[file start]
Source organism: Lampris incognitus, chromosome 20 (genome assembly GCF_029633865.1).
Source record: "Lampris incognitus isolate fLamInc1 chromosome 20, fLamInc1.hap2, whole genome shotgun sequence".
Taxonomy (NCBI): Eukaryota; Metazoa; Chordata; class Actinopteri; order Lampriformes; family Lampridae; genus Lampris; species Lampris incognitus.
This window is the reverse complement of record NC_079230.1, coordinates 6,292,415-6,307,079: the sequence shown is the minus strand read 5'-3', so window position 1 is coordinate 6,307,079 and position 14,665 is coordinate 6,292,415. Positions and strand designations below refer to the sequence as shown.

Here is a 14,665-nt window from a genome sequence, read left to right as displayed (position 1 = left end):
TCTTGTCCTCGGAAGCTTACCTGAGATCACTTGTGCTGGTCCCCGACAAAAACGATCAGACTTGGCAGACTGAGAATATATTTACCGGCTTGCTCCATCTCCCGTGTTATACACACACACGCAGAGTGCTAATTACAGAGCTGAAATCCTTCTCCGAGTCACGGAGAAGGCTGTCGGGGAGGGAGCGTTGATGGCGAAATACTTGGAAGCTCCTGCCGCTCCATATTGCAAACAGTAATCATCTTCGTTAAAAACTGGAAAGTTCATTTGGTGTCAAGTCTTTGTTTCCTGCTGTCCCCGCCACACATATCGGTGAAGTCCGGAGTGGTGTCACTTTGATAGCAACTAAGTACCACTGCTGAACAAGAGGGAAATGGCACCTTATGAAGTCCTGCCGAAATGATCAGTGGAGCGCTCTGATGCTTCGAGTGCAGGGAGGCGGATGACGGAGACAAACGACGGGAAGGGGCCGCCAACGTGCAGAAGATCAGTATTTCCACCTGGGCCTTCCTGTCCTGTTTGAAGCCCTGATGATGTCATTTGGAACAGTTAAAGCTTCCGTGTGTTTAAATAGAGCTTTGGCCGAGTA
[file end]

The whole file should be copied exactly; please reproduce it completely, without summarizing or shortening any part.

Source organism: Lampris incognitus, chromosome 20 (genome assembly GCF_029633865.1).
Source record: "Lampris incognitus isolate fLamInc1 chromosome 20, fLamInc1.hap2, whole genome shotgun sequence".
Taxonomy (NCBI): Eukaryota; Metazoa; Chordata; class Actinopteri; order Lampriformes; family Lampridae; genus Lampris; species Lampris incognitus.
This window is the reverse complement of record NC_079230.1, coordinates 6,292,415-6,307,079: the sequence shown is the minus strand read 5'-3', so window position 1 is coordinate 6,307,079 and position 14,665 is coordinate 6,292,415. Positions and strand designations below refer to the sequence as shown.

Here is a 14,665-nt window from a genome sequence, read left to right as displayed (position 1 = left end):
TCTTGTCCTCGGAAGCTTACCTGAGATCACTTGTGCTGGTCCCCGACAAAAACGATCAGACTTGGCAGACTGAGAATATATTTACCGGCTTGCTCCATCTCCCGTGTTATACACACACACGCAGAGTGCTAATTACAGAGCTGAAATCCTTCTCCGAGTCACGGAGAAGGCTGTCGGGGAGGGAGCGTTGATGGCGAAATACTTGGAAGCTCCTGCCGCTCCATATTGCAAACAGTAATCATCTTCGTTAAAAACTGGAAAGTTCATTTGGTGTCAAGTCTTTGTTTCCTGCTGTCCCCGCCACACATATCGGTGAAGTCCGGAGTGGTGTCACTTTGATAGCAACTAAGTACCACTGCTGAACAAGAGGGAAATGGCACCTTATGAAGTCCTGCCGAAATGATCAGTGGAGCGCTCTGATGCTTCGAGTGCAGGGAGGCGGATGACGGAGACAAACGACGGGAAGGGGCCGCCAACGTGCAGAAGATCAGTATTTCCACCTGGGCCTTCCTGTCCTGTTTGAAGCCCTGATGATGTCATTTGGAACAGTTAAAGCTTCCGTGTGTTTAAATAGAGCTTTGGCCGAGTA